Individuals time as if using a stopwatch that can be stopped or reset on command. Here, we review behavioural and neurobiological data supporting the time-sharing hypothesis that perceived time depends on the attentional and memory resources allocated to the timing process. Neuroimaging studies in humans suggest that timekeeping tasks engage brain circuits typically involved in attention and working memory. Behavioural, pharmacological, lesion and electrophysiological studies in lower animals support this time-sharing hypothesis. When subjects attend to a second task, or when intruder events are presented, estimated durations are shorter, presumably due to resources being taken away from timing. Here, we extend the time-sharing hypothesis by proposing that resource reallocation is proportional to the perceived contrast, both in temporal and non-temporal features, between intruders and the timed events. New findings support this extension by showing that the effect of an intruder event is dependent on the relative duration of the intruder to the intertrial interval. The conclusion is that the brain circuits engaged by timekeeping comprise not only those primarily involved in time accumulation, but also those involved in the maintenance of attentional and memory resources for timing, and in the monitoring and reallocation of those resources among tasks.
BACKGROUND: Current theories of interval timing assume that humans and other animals time as if using a single, absolute stopwatch that can be stopped or reset on command. Here we evaluate the alternative view that psychological time is represented by multiple clocks, and that these clocks create separate temporal contexts by which duration is judged in a relative manner. Two predictions of the multiple-clock hypothesis were tested. First, that the multiple clocks can be manipulated (stopped and/or reset) independently. Second, that an event of a given physical duration would be perceived as having different durations in different temporal contexts, i.e., would be judged differently by each clock. METHODOLOGY/PRINCIPAL FINDINGS: Rats were trained to time three durations (e.g., 10, 30, and 90 s). When timing was interrupted by an unexpected gap in the signal, rats reset the clock used to time the "short" duration, stopped the "medium" duration clock, and continued to run the "long" duration clock. When the duration of the gap was manipulated, the rats reset these clocks in a hierarchical order, first the "short", then the "medium", and finally the "long" clock. Quantitative modeling assuming re-allocation of cognitive resources in proportion to the relative duration of the gap to the multiple, simultaneously timed event durations was used to account for the results. CONCLUSIONS/SIGNIFICANCE: These results indicate that the three event durations were effectively timed by separate clocks operated independently, and that the same gap duration was judged relative to these three temporal contexts. Results suggest that the brain processes the duration of an event in a manner similar to Einstein's special relativity theory: A given time interval is registered differently by independent clocks dependent upon the context.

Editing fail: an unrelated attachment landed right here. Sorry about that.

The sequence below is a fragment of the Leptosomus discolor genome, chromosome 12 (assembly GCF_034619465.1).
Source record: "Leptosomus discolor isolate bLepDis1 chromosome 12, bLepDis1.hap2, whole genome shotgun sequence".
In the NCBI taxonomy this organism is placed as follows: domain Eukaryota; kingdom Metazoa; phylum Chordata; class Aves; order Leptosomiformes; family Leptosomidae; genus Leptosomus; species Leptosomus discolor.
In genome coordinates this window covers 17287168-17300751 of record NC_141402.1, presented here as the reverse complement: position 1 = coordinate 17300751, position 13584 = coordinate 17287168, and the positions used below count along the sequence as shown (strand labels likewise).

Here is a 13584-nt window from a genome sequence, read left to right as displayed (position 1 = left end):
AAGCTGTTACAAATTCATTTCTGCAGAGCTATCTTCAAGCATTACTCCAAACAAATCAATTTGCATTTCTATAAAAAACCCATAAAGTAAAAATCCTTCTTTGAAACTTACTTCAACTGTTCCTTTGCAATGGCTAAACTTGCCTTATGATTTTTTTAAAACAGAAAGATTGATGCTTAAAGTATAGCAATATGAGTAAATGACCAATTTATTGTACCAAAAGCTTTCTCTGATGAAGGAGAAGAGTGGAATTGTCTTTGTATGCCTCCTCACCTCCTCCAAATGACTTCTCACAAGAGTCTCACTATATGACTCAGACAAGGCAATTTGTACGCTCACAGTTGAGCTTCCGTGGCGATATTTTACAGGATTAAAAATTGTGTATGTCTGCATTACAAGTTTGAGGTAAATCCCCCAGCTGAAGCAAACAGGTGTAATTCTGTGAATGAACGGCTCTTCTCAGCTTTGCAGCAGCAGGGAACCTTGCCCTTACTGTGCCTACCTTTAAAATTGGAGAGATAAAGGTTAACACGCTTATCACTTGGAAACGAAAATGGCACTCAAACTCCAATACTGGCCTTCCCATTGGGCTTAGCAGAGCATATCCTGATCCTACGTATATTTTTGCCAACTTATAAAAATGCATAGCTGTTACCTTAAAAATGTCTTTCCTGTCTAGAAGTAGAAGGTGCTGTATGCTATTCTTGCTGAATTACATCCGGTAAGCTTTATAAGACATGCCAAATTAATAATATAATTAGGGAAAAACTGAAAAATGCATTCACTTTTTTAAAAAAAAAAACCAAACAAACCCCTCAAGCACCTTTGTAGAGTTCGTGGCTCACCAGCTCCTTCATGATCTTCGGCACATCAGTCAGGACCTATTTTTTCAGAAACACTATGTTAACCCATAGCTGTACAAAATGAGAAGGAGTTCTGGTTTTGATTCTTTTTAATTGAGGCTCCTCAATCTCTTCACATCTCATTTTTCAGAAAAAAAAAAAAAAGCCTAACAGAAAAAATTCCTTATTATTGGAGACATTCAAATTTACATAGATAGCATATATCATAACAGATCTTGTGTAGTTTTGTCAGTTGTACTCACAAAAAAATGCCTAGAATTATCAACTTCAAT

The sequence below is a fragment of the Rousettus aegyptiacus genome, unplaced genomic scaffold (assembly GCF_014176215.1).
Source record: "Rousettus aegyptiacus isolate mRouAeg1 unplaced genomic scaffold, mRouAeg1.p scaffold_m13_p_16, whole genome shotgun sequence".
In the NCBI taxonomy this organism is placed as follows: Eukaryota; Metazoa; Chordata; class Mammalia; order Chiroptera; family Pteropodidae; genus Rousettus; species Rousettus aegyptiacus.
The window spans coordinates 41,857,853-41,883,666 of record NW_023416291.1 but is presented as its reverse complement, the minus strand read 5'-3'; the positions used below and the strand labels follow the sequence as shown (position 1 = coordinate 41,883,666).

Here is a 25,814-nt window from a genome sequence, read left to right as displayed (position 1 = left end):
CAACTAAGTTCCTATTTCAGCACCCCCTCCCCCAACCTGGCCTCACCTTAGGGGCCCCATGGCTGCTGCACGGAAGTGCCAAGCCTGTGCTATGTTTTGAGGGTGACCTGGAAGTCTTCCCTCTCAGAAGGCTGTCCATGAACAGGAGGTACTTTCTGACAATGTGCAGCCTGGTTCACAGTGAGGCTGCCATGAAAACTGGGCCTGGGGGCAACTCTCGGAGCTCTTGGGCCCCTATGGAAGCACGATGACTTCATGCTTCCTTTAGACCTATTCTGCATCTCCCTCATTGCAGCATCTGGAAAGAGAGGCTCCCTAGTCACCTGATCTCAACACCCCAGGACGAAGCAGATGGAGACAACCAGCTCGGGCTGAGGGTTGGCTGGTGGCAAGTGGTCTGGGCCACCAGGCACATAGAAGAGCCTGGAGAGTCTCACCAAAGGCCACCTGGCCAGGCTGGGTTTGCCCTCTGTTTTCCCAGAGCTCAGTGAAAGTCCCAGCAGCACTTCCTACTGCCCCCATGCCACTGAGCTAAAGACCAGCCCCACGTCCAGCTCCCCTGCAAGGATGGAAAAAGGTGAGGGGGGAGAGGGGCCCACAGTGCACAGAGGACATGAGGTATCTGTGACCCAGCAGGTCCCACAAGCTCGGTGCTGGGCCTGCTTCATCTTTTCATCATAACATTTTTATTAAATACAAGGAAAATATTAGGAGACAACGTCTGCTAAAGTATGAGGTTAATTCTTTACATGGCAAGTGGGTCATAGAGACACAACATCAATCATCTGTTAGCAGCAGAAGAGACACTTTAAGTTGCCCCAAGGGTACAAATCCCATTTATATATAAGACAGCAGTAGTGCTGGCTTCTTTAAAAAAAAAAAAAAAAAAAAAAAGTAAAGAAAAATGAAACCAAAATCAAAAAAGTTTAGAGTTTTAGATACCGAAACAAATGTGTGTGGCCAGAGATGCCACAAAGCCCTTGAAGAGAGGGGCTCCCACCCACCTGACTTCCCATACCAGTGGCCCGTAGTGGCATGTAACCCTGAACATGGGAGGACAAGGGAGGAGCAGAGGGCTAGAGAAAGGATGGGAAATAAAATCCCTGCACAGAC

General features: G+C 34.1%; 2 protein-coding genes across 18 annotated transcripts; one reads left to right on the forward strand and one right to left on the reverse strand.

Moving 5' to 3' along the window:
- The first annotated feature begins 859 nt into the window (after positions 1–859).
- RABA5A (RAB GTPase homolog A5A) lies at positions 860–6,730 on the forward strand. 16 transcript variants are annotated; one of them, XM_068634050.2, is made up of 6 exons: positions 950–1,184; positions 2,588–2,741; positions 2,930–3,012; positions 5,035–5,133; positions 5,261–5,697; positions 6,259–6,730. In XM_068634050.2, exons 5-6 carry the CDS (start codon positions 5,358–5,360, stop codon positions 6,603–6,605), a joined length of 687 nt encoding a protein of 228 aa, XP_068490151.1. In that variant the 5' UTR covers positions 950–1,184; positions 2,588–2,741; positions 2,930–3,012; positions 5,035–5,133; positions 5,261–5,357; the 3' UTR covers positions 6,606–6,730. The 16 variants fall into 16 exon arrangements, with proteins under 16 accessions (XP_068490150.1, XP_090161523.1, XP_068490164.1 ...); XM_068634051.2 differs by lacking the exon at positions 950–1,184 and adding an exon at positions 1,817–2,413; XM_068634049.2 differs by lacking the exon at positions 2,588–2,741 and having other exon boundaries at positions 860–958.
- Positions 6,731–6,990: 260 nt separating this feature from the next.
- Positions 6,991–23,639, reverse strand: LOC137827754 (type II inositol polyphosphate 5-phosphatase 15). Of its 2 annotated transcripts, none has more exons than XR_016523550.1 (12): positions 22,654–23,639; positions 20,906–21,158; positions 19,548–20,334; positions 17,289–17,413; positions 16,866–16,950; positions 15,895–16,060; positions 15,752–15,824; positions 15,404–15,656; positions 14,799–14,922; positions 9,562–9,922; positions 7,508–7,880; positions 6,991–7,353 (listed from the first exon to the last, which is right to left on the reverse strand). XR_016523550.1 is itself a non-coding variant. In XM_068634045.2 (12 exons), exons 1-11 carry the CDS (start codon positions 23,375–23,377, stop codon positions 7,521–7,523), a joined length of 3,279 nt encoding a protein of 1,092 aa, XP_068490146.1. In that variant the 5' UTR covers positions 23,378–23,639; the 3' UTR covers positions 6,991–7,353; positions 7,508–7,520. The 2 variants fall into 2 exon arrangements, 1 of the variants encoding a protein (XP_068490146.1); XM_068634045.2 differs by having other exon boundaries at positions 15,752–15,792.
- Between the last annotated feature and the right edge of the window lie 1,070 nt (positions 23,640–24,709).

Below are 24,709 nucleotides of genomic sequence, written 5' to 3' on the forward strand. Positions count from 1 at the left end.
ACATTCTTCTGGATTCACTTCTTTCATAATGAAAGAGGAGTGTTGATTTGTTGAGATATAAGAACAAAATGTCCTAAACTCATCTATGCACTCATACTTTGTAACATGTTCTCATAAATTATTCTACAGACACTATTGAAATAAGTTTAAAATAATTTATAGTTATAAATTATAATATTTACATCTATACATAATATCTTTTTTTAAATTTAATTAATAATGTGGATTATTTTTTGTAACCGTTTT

In two experiments, the peak-interval procedure was used with humans to test effects related to gaps in multisecond timing. In Experiment 1, peak times of response distributions were shorter when the gap occurred later during the encoding of the criterion time to be reproduced, suggesting that gap expectancy shortened perceived durations. Peak times were also positively related to objective target durations. Spreads of response distributions were generally related to estimated durations. In Experiment 2, peak times were shortest when gaps were expected but did not occur, confirming that the shortening effect of gap expectancy is independent of the gap occurrence. High positive start-stop correlations and moderate positive peak-time-spread correlations showed strong memory variability, whereas low and negative start-spread correlations suggest small response-threshold variability. Correlations seemed not to be influenced by expectancy. Overall, the peak-interval procedure with gaps provided relevant information on similarities and differences in timing in humans and other animals.